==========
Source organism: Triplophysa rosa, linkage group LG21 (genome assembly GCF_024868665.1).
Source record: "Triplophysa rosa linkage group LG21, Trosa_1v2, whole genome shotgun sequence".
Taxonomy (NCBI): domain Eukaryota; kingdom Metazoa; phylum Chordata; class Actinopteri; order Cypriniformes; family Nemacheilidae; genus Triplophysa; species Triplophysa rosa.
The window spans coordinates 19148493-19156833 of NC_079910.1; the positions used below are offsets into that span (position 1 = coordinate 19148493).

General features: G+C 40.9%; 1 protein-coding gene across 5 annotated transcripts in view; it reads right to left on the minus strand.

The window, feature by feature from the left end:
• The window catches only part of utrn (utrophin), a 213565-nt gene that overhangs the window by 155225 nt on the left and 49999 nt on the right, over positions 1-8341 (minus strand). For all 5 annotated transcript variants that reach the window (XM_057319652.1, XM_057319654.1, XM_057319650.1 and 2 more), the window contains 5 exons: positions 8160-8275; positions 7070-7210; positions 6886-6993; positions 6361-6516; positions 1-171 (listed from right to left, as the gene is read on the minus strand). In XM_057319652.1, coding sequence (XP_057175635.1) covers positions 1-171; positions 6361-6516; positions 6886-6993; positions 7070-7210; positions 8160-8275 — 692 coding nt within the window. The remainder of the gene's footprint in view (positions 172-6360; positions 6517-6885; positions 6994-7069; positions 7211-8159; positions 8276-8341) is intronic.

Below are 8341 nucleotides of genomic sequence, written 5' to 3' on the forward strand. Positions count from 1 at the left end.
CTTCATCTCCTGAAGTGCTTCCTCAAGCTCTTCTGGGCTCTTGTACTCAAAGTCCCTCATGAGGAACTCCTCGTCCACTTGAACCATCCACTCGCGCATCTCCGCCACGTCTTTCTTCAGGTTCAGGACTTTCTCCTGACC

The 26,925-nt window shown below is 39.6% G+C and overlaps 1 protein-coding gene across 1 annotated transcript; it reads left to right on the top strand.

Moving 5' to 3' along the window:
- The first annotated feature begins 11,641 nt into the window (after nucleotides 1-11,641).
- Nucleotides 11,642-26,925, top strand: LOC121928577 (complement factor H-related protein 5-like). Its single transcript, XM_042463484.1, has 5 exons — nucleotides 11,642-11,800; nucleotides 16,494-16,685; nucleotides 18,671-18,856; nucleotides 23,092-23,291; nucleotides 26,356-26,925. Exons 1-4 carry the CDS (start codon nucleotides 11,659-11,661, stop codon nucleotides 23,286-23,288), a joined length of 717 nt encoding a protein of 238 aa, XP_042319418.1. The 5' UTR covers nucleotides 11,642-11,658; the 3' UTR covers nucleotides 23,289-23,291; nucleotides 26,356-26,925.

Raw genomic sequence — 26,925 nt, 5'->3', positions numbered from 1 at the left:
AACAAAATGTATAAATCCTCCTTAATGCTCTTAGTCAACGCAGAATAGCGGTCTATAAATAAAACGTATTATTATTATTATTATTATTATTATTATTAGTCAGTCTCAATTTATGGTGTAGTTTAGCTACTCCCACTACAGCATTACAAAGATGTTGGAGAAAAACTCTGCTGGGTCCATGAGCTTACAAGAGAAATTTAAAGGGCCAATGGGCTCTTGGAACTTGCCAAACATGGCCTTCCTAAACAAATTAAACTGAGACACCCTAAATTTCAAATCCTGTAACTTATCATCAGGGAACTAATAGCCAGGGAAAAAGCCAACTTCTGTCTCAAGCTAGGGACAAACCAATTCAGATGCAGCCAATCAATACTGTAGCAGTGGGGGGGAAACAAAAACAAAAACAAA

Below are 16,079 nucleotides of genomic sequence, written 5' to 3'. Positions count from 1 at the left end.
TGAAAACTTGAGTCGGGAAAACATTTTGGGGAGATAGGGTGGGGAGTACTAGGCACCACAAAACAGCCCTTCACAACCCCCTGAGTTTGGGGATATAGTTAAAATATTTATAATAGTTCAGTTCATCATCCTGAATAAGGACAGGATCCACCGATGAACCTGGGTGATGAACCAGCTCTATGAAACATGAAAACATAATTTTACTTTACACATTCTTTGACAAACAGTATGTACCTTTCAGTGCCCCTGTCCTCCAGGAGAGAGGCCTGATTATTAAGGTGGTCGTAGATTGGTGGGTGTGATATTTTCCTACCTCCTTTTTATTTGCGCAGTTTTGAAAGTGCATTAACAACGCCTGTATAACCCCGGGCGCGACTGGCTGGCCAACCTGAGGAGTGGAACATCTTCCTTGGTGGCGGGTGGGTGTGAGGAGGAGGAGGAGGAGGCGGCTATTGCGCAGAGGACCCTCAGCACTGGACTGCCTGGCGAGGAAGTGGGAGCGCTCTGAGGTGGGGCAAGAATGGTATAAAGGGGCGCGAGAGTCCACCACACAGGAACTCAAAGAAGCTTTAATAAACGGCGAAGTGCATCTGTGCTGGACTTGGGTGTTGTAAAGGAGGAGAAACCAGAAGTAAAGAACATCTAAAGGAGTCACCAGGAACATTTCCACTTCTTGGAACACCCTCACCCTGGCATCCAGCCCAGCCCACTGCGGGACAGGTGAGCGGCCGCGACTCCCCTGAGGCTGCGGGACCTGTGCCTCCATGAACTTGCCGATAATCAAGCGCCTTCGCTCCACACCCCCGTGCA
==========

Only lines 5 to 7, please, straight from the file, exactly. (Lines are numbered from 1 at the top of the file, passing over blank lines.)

General features: G+C 40.9%; 1 protein-coding gene across 5 annotated transcripts in view; it reads right to left on the minus strand.

The window, feature by feature from the left end:
• The window catches only part of utrn (utrophin), a 213565-nt gene that overhangs the window by 155225 nt on the left and 49999 nt on the right, over positions 1-8341 (minus strand). For all 5 annotated transcript variants that reach the window (XM_057319652.1, XM_057319654.1, XM_057319650.1 and 2 more), the window contains 5 exons: positions 8160-8275; positions 7070-7210; positions 6886-6993; positions 6361-6516; positions 1-171 (listed from right to left, as the gene is read on the minus strand). In XM_057319652.1, coding sequence (XP_057175635.1) covers positions 1-171; positions 6361-6516; positions 6886-6993; positions 7070-7210; positions 8160-8275 — 692 coding nt within the window. The remainder of the gene's footprint in view (positions 172-6360; positions 6517-6885; positions 6994-7069; positions 7211-8159; positions 8276-8341) is intronic.